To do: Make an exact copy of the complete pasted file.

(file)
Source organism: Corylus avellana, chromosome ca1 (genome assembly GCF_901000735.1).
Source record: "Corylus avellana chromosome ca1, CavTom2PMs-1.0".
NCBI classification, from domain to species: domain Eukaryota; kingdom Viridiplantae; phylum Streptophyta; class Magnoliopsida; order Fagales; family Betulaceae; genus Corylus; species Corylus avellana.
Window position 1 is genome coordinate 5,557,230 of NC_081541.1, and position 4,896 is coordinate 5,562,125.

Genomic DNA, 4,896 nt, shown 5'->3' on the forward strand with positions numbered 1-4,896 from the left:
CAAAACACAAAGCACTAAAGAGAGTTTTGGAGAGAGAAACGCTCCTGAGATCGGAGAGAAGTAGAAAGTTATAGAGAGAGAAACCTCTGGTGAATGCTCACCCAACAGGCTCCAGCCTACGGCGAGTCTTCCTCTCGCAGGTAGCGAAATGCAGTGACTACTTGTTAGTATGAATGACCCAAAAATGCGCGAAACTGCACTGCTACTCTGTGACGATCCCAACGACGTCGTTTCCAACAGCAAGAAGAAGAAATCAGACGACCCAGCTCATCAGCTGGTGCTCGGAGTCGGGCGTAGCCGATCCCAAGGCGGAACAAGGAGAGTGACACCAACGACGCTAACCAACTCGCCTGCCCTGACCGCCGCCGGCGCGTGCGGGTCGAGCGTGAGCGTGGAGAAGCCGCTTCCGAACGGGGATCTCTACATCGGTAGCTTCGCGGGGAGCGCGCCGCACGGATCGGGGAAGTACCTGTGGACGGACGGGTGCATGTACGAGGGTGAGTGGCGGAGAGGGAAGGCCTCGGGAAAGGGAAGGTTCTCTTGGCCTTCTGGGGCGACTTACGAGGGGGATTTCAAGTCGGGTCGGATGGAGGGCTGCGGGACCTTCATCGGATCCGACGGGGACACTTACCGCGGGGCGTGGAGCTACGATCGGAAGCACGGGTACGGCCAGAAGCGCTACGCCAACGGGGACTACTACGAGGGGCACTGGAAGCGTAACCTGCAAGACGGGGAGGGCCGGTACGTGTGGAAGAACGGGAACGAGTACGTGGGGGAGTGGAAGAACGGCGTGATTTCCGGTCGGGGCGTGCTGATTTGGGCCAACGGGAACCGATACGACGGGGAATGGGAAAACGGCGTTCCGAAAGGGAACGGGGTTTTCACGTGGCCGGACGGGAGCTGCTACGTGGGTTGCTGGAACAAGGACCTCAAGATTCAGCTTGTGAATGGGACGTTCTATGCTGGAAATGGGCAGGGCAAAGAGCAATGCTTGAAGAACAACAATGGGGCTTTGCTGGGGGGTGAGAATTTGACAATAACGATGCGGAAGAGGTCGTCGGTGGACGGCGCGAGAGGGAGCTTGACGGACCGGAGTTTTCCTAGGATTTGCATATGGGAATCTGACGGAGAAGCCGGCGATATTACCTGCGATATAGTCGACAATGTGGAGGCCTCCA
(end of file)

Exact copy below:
Source organism: Corylus avellana, chromosome ca1 (genome assembly GCF_901000735.1).
Source record: "Corylus avellana chromosome ca1, CavTom2PMs-1.0".
NCBI classification, from domain to species: domain Eukaryota; kingdom Viridiplantae; phylum Streptophyta; class Magnoliopsida; order Fagales; family Betulaceae; genus Corylus; species Corylus avellana.
Window position 1 is genome coordinate 5,557,230 of NC_081541.1, and position 4,896 is coordinate 5,562,125.

Genomic DNA, 4,896 nt, shown 5'->3' on the forward strand with positions numbered 1-4,896 from the left:
CAAAACACAAAGCACTAAAGAGAGTTTTGGAGAGAGAAACGCTCCTGAGATCGGAGAGAAGTAGAAAGTTATAGAGAGAGAAACCTCTGGTGAATGCTCACCCAACAGGCTCCAGCCTACGGCGAGTCTTCCTCTCGCAGGTAGCGAAATGCAGTGACTACTTGTTAGTATGAATGACCCAAAAATGCGCGAAACTGCACTGCTACTCTGTGACGATCCCAACGACGTCGTTTCCAACAGCAAGAAGAAGAAATCAGACGACCCAGCTCATCAGCTGGTGCTCGGAGTCGGGCGTAGCCGATCCCAAGGCGGAACAAGGAGAGTGACACCAACGACGCTAACCAACTCGCCTGCCCTGACCGCCGCCGGCGCGTGCGGGTCGAGCGTGAGCGTGGAGAAGCCGCTTCCGAACGGGGATCTCTACATCGGTAGCTTCGCGGGGAGCGCGCCGCACGGATCGGGGAAGTACCTGTGGACGGACGGGTGCATGTACGAGGGTGAGTGGCGGAGAGGGAAGGCCTCGGGAAAGGGAAGGTTCTCTTGGCCTTCTGGGGCGACTTACGAGGGGGATTTCAAGTCGGGTCGGATGGAGGGCTGCGGGACCTTCATCGGATCCGACGGGGACACTTACCGCGGGGCGTGGAGCTACGATCGGAAGCACGGGTACGGCCAGAAGCGCTACGCCAACGGGGACTACTACGAGGGGCACTGGAAGCGTAACCTGCAAGACGGGGAGGGCCGGTACGTGTGGAAGAACGGGAACGAGTACGTGGGGGAGTGGAAGAACGGCGTGATTTCCGGTCGGGGCGTGCTGATTTGGGCCAACGGGAACCGATACGACGGGGAATGGGAAAACGGCGTTCCGAAAGGGAACGGGGTTTTCACGTGGCCGGACGGGAGCTGCTACGTGGGTTGCTGGAACAAGGACCTCAAGATTCAGCTTGTGAATGGGACGTTCTATGCTGGAAATGGGCAGGGCAAAGAGCAATGCTTGAAGAACAACAATGGGGCTTTGCTGGGGGGTGAGAATTTGACAATAACGATGCGGAAGAGGTCGTCGGTGGACGGCGCGAGAGGGAGCTTGACGGACCGGAGTTTTCCTAGGATTTGCATATGGGAATCTGACGGAGAAGCCGGCGATATTACCTGCGATATAGTCGACAATGTGGAGGCCTCCA